Jet Ski Safety Won’t Ruin Your Fun

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The Oct. 10 fatal jet ski crash near Fort Myers serves as a reminder that, although we in Florida love our jet skis driving them can be a dangerous way to have fun. Nevertheless, by following certain safety steps, jet ski lovers — and there are many in our state — can continue to have a good time.

According to WINK-TV, an Orlando resident crashed into a piling at a high speed off Captiva Island and died. Paramedics were unable to resuscitate the Floridian, whose jet ski’s handlebars ripped off from the force of the impact. Accidents like these are tragic and can be complicated by Florida’s often uncooperative waters.

Encountering the worst is uncommon, but preparing for it is still wise. Many accidents can be avoided with proper precautions, some of which might not be considered even by the avid rider. Here are four tips for having a successful outing on the open water.

1. Know Before You Go

Many accidents can be avoided simply by taking stock of some specifics about your ride. Simple steps like determining if weather is suitable, examining the layout of the area you plan to ride, and noting nearby traffic can be important information that may keep you safe.

It’s also important to remember jet skis change with their occupants. Many are overcrowded even with two people, and should not be driven at the same speed or intensity. If you encounter an unfamiliar model, you should strive to understand the craft you’re planning to drive.

Your common sense is important, too. Avoid riding when danger might be higher, like after dark, or when the waters are congested.

2. The Right Gear Can Save Your Life

Wearing and carrying the proper equipment can prevent disaster. According to the Coast Guard, a life jacket is perhaps the most important tool to guarantee your safety, and several different kinds are approved for use. Choose the one best fitting your journey. A waterproof flare kit secured on your jet ski or a whistle attached to your vest can also aid rescuers in locating you and your companions.

Using a leash on a PWC is generally considered inadvisable. Jet skis are propelled by an inboard engine that could harm occupants if they are caught near it. Most jet skis do, however, come equipped with a so-called “dead man’s” switch. The key used to operate the jet ski can then be fastened to your life vest and enable you to reach your vessel again should you fall off, allowing you to safety return to land or assist others that may be injured.

3. Don’t Get Lazy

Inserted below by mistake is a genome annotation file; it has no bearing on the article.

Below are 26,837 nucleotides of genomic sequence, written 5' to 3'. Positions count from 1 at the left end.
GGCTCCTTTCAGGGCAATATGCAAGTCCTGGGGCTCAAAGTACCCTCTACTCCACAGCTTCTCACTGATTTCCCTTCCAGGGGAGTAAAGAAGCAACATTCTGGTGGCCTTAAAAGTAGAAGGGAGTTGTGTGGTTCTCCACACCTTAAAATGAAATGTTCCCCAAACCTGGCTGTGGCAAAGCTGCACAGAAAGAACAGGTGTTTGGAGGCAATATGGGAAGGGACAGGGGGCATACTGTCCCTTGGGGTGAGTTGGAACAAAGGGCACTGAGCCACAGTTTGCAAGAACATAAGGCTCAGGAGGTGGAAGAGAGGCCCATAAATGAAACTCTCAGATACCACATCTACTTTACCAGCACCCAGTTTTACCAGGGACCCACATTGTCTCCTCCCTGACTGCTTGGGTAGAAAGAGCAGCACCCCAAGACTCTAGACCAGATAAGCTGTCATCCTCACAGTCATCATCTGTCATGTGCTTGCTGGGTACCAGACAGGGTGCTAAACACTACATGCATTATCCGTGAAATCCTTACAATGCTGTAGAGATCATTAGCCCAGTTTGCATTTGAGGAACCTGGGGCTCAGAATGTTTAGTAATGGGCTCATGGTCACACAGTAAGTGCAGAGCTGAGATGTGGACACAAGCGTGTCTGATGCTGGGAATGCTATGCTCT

Many things, either on the water or ashore, can distract you from safely using your PWC. These can range from the mundane, like waving to friends and taking your eyes off the water in front of you, to the dangerous, such as running into choppy water, rip currents, or vegetation.

You can avoid much of this simply by focusing on the ocean and your other surroundings. This includes taking stock of nearby boats, buoys, and other objects like manatees.

Remember that the further out you go, the more inherent the danger of operating a jet ski is. There are fewer opportunities for people to reach you, and a change in weather or even tide could make the journey home much more difficult. The Coast Guard highlights understanding your craft as the greatest asset towards a safe journey. This includes keeping track of other necessities, such as fuel, which can also ensure your safety when maneuvering a PWC.

4. Have Fun, But Be Responsible

Many people who consume alcohol, drive recklessly, or otherwise exhibit unsafe boating behavior often also do so with company. Avoid other jet skis or boats driving sporadically, playing very loud music, or possessing visibly open alcohol containers. All may indicate a distracted or inattentive driver.

If you’re driving your own jet ski, or you are the passenger on one, make sure your own crew aren’t also contributing to an unsafe situation. Avoiding unnecessary safety risks can help to ensure you have an uninterrupted great time out on the water.

But What If There’s an Accident Anyway?

However, sometimes people driving a PWC don’t follow these and other precautions when bringing passengers out onto the open water. It’s not acceptable when a driver takes too many risks, such as reckless navigation or drinking and driving, that lead to you getting hurt.

For more information on what to do if this does happen, check out our boating accidents reference page. If you’re ready to file a claim, fill out our free, no-risk case evaluation form .

By Staff

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